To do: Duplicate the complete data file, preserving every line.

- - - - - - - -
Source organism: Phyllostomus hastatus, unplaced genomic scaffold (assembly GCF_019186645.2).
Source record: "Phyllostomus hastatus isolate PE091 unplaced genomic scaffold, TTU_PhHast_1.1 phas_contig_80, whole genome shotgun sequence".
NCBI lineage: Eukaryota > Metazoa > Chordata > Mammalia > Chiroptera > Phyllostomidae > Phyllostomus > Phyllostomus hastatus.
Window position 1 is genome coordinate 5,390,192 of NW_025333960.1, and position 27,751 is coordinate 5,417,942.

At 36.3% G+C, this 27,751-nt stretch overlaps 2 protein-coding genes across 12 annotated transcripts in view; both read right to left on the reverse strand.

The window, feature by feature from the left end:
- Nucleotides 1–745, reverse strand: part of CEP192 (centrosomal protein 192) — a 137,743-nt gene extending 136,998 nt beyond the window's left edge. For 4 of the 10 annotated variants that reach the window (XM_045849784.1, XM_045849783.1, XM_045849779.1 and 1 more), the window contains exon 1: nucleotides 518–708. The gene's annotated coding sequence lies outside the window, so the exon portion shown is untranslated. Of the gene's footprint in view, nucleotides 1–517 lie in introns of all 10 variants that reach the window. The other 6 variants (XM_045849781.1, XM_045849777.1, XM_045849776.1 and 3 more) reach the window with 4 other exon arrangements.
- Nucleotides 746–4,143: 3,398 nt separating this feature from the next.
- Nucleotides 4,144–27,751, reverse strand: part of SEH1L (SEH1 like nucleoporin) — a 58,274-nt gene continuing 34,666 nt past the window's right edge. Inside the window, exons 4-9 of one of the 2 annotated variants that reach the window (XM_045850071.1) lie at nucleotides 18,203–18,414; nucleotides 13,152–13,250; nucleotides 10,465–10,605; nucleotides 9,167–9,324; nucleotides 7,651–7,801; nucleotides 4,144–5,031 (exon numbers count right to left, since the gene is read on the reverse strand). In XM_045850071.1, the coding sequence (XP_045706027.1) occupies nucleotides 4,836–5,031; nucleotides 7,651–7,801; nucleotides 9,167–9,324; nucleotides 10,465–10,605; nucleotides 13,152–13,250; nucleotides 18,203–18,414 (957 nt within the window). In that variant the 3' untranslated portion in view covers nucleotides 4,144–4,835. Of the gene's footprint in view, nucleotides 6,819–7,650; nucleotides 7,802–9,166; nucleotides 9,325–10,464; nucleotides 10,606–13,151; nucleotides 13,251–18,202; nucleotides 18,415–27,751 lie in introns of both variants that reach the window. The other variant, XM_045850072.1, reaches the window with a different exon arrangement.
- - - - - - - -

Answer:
Source organism: Phyllostomus hastatus, unplaced genomic scaffold (assembly GCF_019186645.2).
Source record: "Phyllostomus hastatus isolate PE091 unplaced genomic scaffold, TTU_PhHast_1.1 phas_contig_80, whole genome shotgun sequence".
NCBI lineage: Eukaryota > Metazoa > Chordata > Mammalia > Chiroptera > Phyllostomidae > Phyllostomus > Phyllostomus hastatus.
Window position 1 is genome coordinate 5,390,192 of NW_025333960.1, and position 27,751 is coordinate 5,417,942.

At 36.3% G+C, this 27,751-nt stretch overlaps 2 protein-coding genes across 12 annotated transcripts in view; both read right to left on the reverse strand.

The window, feature by feature from the left end:
- Nucleotides 1–745, reverse strand: part of CEP192 (centrosomal protein 192) — a 137,743-nt gene extending 136,998 nt beyond the window's left edge. For 4 of the 10 annotated variants that reach the window (XM_045849784.1, XM_045849783.1, XM_045849779.1 and 1 more), the window contains exon 1: nucleotides 518–708. The gene's annotated coding sequence lies outside the window, so the exon portion shown is untranslated. Of the gene's footprint in view, nucleotides 1–517 lie in introns of all 10 variants that reach the window. The other 6 variants (XM_045849781.1, XM_045849777.1, XM_045849776.1 and 3 more) reach the window with 4 other exon arrangements.
- Nucleotides 746–4,143: 3,398 nt separating this feature from the next.
- Nucleotides 4,144–27,751, reverse strand: part of SEH1L (SEH1 like nucleoporin) — a 58,274-nt gene continuing 34,666 nt past the window's right edge. Inside the window, exons 4-9 of one of the 2 annotated variants that reach the window (XM_045850071.1) lie at nucleotides 18,203–18,414; nucleotides 13,152–13,250; nucleotides 10,465–10,605; nucleotides 9,167–9,324; nucleotides 7,651–7,801; nucleotides 4,144–5,031 (exon numbers count right to left, since the gene is read on the reverse strand). In XM_045850071.1, the coding sequence (XP_045706027.1) occupies nucleotides 4,836–5,031; nucleotides 7,651–7,801; nucleotides 9,167–9,324; nucleotides 10,465–10,605; nucleotides 13,152–13,250; nucleotides 18,203–18,414 (957 nt within the window). In that variant the 3' untranslated portion in view covers nucleotides 4,144–4,835. Of the gene's footprint in view, nucleotides 6,819–7,650; nucleotides 7,802–9,166; nucleotides 9,325–10,464; nucleotides 10,606–13,151; nucleotides 13,251–18,202; nucleotides 18,415–27,751 lie in introns of both variants that reach the window. The other variant, XM_045850072.1, reaches the window with a different exon arrangement.